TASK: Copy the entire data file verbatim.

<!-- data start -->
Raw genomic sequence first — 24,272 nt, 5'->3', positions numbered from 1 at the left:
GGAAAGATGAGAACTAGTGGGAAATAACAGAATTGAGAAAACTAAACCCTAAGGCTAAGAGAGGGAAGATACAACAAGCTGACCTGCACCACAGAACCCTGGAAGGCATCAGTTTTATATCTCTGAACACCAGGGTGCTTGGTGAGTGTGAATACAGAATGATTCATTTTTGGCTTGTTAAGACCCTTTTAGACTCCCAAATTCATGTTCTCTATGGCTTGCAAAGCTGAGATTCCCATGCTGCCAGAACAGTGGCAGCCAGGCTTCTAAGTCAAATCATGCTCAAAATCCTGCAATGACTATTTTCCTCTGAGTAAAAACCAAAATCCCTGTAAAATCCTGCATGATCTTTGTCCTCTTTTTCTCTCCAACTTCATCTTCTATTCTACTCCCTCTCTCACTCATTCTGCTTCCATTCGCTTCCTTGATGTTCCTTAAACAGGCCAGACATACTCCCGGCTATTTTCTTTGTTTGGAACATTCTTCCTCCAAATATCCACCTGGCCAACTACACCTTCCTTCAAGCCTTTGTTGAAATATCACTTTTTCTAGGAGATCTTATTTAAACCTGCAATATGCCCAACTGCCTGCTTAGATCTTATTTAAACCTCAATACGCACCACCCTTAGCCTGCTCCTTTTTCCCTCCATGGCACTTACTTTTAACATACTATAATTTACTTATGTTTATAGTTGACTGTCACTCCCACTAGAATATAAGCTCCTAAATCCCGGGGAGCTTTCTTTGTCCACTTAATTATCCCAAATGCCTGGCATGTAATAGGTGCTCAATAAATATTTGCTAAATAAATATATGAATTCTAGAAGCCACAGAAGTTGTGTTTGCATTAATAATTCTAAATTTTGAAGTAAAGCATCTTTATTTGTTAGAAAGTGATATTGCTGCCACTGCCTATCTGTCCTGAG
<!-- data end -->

Raw genomic sequence first — 24,272 nt, 5'->3', positions numbered from 1 at the left:
GGAAAGATGAGAACTAGTGGGAAATAACAGAATTGAGAAAACTAAACCCTAAGGCTAAGAGAGGGAAGATACAACAAGCTGACCTGCACCACAGAACCCTGGAAGGCATCAGTTTTATATCTCTGAACACCAGGGTGCTTGGTGAGTGTGAATACAGAATGATTCATTTTTGGCTTGTTAAGACCCTTTTAGACTCCCAAATTCATGTTCTCTATGGCTTGCAAAGCTGAGATTCCCATGCTGCCAGAACAGTGGCAGCCAGGCTTCTAAGTCAAATCATGCTCAAAATCCTGCAATGACTATTTTCCTCTGAGTAAAAACCAAAATCCCTGTAAAATCCTGCATGATCTTTGTCCTCTTTTTCTCTCCAACTTCATCTTCTATTCTACTCCCTCTCTCACTCATTCTGCTTCCATTCGCTTCCTTGATGTTCCTTAAACAGGCCAGACATACTCCCGGCTATTTTCTTTGTTTGGAACATTCTTCCTCCAAATATCCACCTGGCCAACTACACCTTCCTTCAAGCCTTTGTTGAAATATCACTTTTTCTAGGAGATCTTATTTAAACCTGCAATATGCCCAACTGCCTGCTTAGATCTTATTTAAACCTCAATACGCACCACCCTTAGCCTGCTCCTTTTTCCCTCCATGGCACTTACTTTTAACATACTATAATTTACTTATGTTTATAGTTGACTGTCACTCCCACTAGAATATAAGCTCCTAAATCCCGGGGAGCTTTCTTTGTCCACTTAATTATCCCAAATGCCTGGCATGTAATAGGTGCTCAATAAATATTTGCTAAATAAATATATGAATTCTAGAAGCCACAGAAGTTGTGTTTGCATTAATAATTCTAAATTTTGAAGTAAAGCATCTTTATTTGTTAGAAAGTGATATTGCTGCCACTGCCTATCTGTCCTGAG